Wild by Cheryl Strayed Reading Group Guide
Dive into the first pick for Oprah's Book Club 2.0 with 17 in-depth questions about Cheryl Strayed's astonishing memoir.
Oprah.com | Jun 01, 2012
When Cheryl discovers the guidebook to the Pacific Crest Trail, she says that the trip "was an idea, vague and outlandish, full of promise and mystery." Later, her soon-to-be ex-husband suggests she wants to do the hike "to be alone." What do you think her reasons were for committing to this journey?
In the beginning of the book, Cheryl's prayers are literally curse words—curses for her mother's dying, curses against her mother for failing. How does her spiritual life change during the course of the book?
Cheryl's pack, also known as Monster, is one of those real-life objects that also makes a perfect literary metaphor: Cheryl has too much carry on her back and in her mind. Are there other objects she takes with her or acquires along the way that take on deeper meanings? How so?
"The thing about hiking the Pacific Crest Trail...was how few choices I had and how often I had to do the thing I least wanted to do," writes Cheryl. "How there was no escape or denial." In what ways have her choices helped and/or hurt her up to this point?
"Fear, to a great extent, is born of a story we tell ourselves," Cheryl writes her first day on the trail. She is speaking about her fear of rattlesnakes and mountain lions and serial killers. To defeat that fear, she tells herself a new story, the story that she is brave and safe. What do you think about this approach, which she herself calls "mind control"? What are some of her other ways of overcoming fear?
At one point, Cheryl tells herself, "I was not meant to be this way, to live this way, to fail so darkly." It’s a moment of self-criticism and despair. And yet, some belief in herself exists in that statement. How do the things Cheryl believes about herself throughout the memoir, even during her lowest moments, help or hurt her on the PCT?
Walking on the trail during the first few weeks, Cheryl writes, "My mind was a crystal vase that contained only one desire. My body was its opposite: a bag of broken glass." Through the book she talks about the blisters, the dehydration, the exhaustion, and the hunger. How—and why—did this physical suffering help her cope with her emotional pain?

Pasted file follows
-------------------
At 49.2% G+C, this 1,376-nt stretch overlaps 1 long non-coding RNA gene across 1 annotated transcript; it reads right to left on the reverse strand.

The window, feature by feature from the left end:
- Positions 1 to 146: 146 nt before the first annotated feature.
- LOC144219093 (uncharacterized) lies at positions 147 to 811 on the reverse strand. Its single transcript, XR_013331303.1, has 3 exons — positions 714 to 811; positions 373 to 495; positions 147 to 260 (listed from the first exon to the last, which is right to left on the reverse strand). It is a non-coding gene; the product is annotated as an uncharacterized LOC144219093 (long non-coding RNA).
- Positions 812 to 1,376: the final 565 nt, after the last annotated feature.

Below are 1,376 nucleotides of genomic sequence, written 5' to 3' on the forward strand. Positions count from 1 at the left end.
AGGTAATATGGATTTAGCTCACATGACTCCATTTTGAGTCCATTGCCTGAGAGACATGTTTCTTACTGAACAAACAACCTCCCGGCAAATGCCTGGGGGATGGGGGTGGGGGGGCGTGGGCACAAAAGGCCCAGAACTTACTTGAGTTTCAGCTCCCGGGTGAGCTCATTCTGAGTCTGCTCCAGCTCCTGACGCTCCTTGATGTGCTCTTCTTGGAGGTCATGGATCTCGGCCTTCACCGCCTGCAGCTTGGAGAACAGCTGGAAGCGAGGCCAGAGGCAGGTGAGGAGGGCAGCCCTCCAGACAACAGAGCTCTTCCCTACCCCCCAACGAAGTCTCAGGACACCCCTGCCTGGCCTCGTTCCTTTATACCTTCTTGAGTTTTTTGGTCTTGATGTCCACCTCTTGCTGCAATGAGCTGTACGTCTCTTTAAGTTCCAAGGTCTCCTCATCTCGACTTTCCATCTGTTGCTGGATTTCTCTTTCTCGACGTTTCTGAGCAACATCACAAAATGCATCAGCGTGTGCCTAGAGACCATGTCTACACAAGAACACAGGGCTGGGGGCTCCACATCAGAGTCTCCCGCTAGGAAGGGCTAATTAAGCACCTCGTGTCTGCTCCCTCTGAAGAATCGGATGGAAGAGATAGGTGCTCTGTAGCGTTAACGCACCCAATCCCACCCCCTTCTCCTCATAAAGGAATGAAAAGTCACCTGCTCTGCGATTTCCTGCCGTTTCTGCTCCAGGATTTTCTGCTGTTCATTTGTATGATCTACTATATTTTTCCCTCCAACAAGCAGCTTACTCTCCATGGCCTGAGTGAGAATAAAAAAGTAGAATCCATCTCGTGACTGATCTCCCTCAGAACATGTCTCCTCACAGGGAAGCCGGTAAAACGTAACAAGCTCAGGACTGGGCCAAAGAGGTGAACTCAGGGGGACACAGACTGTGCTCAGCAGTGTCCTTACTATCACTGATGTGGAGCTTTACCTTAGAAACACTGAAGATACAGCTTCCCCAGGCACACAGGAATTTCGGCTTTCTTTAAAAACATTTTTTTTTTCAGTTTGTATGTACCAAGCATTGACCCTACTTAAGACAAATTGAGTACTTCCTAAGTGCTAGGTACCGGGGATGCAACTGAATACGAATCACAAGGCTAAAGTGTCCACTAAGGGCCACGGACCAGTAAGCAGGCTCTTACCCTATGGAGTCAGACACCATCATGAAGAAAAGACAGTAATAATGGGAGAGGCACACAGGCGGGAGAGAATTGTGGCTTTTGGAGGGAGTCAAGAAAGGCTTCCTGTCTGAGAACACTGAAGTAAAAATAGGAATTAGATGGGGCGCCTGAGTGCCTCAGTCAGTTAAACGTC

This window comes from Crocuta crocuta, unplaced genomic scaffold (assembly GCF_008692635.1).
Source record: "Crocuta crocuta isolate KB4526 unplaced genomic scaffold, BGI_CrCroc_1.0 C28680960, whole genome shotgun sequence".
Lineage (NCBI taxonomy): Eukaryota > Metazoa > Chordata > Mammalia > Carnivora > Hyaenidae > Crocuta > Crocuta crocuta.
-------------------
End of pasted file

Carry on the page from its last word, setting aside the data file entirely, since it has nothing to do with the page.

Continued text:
Once deep in the wilderness, Cheryl feels something she describes as "radical aloneness." What does she mean by this, and how did her surroundings and situation amplify this feeling?
Think about the things—both physical and mental—Cheryl discards along the trail. What are they? How do they change her when they get left behind?
Cheryl writes that her old approach to meeting people, especially men, was to present the "least true version of me." How does she change this approach on the PCT?
What does the death of Lady mean for Cheryl? What did that horse represent to her and to her mother—and to the rest of their family?
Why might Cheryl have identified the fox she sees on the trail as her mother?
Why is it so crucial that, after extolling her mother throughout the book, Cheryl lists her mother’s faults and failures?
The geographical terrain Cheryl crosses plays such a large part in the memoir. Crater Lake for example, is described as powerful, as if it "would always be here, absorbing every color of visible light but blue." How do her descriptions of the physical landscape create a spiritual or emotional landscape for her readers?
Cheryl’s fellow hikers play a large role in her experience on PCT. How do you think they contribute to her grieving and healing process? In what ways, beyond providing practical aid, did they enable her to finish her hike?
In which moments do you feel that Cheryl has stopped resisting the loss of her mother’s death? Where has she found some release?
Wild is a journey book. It moves around in time, but it starts in one place and ends in another. At the very end, the story jumps forward to describe what Cheryl doesn’t know yet, what she will find out beyond the wilderness, then concludes with her saying, "It was enough to trust that what I’d done was true." What kind of understanding has she come to by the last line of the book, "How wild it was, to let it be"?